Also the Review Groups (RG) team worked in the same dedicated manner, very well convened too by Iwona Soltysinska who was engaged, also in exploring new different technological resources, for example visual tools. It all seemed well structured and contained and I greatly appreciated this work.
As in the 2018 conference, also this time we had an European Event which involved all members and staff. For the plenary opening we provided three consultants, Bettina Jesberg, Julian Lousada and Mark Stein to whom I am very thankful for a great job. Other consultants were allocated to some of the territories for the first sessions and some territories were left without consultants. All the remaining staff were in one room as consultants and I was the convener of the consultants group. In this conference during the EE we had a consultants’ group who attended to management and consultancy. The idea behind this was to try to flatten the hierarchical structure mirroring what is going on today in organizations face to face and in the virtual space, in the Covid -19 and post Covid-19 times. Calling it ‘European’ created some tension, since it was more a world event. It was also the event in which the technological dimension was most challenging when adapting it from the face-to-face conference and transitioning it online.
Some of the main issues that emerged
- A pioneering culture and atmosphere due to a post-traumatic survival state of mind and the new online dimension deeply shaped this conference. There was a lot of energy, commitment and engagement in the work. Nevertheless the face – to – face conference was missed as also the usual immersion, especially the informal spaces where to “meet” the other participants, to repair conflicts, to network.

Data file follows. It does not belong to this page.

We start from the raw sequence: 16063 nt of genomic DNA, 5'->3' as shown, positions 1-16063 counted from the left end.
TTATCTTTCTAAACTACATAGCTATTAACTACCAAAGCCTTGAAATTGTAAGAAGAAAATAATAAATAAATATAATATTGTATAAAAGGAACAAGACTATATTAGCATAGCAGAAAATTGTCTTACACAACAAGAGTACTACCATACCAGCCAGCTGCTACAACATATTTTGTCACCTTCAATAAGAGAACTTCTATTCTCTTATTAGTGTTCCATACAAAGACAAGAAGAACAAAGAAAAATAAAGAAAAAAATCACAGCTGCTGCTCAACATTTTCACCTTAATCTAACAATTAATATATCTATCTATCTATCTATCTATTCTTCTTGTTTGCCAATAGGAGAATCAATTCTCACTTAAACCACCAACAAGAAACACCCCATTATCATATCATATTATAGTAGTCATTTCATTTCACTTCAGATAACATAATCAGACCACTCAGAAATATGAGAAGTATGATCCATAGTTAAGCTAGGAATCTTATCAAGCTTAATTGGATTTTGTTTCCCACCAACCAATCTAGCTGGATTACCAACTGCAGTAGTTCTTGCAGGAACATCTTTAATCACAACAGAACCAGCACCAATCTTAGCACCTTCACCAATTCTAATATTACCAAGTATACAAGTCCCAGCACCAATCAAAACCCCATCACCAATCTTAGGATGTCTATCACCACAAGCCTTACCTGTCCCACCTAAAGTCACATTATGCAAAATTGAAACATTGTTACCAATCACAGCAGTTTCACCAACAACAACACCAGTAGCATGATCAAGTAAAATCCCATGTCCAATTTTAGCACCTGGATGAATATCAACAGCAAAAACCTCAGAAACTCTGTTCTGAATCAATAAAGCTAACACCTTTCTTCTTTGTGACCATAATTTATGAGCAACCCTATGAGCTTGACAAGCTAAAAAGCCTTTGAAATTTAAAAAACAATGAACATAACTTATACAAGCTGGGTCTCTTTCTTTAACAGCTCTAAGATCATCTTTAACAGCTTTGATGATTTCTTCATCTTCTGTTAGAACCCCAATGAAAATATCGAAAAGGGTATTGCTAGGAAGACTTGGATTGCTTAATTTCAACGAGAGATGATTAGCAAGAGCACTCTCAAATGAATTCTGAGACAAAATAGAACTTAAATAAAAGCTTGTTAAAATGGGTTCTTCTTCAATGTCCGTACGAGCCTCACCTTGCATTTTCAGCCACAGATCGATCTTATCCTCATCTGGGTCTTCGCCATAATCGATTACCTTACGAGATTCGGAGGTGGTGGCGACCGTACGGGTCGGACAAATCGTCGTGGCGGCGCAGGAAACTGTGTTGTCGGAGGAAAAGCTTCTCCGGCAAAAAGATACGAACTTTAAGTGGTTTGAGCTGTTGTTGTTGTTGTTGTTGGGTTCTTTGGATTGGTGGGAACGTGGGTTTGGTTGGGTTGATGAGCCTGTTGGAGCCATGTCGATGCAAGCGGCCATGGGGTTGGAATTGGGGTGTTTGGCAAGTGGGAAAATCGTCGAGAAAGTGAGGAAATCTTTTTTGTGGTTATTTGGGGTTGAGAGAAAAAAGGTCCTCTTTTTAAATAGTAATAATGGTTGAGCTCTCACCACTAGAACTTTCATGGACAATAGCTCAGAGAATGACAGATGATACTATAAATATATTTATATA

- A staff member noted that an online conference obviously opens up the issue and the challenge of boundaries, those set by the technology alongside the symbolic and layered meaning in the context of a conference. As in other online conferences, the dynamic of regression among the membership was perhaps less intense also in this one.
- The title WALLS – OPEN, CLOSED, SLIDING? THE VIRUS, EUROPE AND OUR WORLD TODAY captured the context in which we live well. Members managed to work with the theme of walls. The virus and COVID 19 emerged largely in the smaller groups and in the SDM. The full meaning of this is not yet clear. Was it a denial or a resistance to something too traumatic and painful? Before withdrawing a potential member said ” I am tired of talking about COVID”. Or was it that the lockdown situation was more acted out than verbalized, in the sense that all members and staff were in their homes, liviging this ”real experience” concretely .
- A staff member, quoting Eric Miller, ”For some members,(the personalised learning) may remain the sole outcome but it is not the purpose of the conference …….if it is effective, the application (of the learning) is always subversive. It calls into question the embedded assumptions and myths that support the status quo”. Also from members’ feed-back there was surely a lot of the personalized learning. This links also with what in PCCA we often say that ”members are returning to ’go on with the work’ until they finish it”. In this case we refer to individual work in particular on identity. Another staff member said,”The need to hold on to what was, and is, and seemingly defines oneself, was noticeable as a driving force throughout the small study group dynamics of the conference. Participants looked for their Selves in the Other, trying to establish seemingly familiar pairings, ending up disappointed as their calls for integration remained unanswered. The question of “who are you” and “who am I” seemed to become more and more impossible to answer as the sense of human connectedness grew in the group instead of the expected splitting dynamics”. Although online and mediated by technology, deep sense of connectedness developed in the staff and in the membership.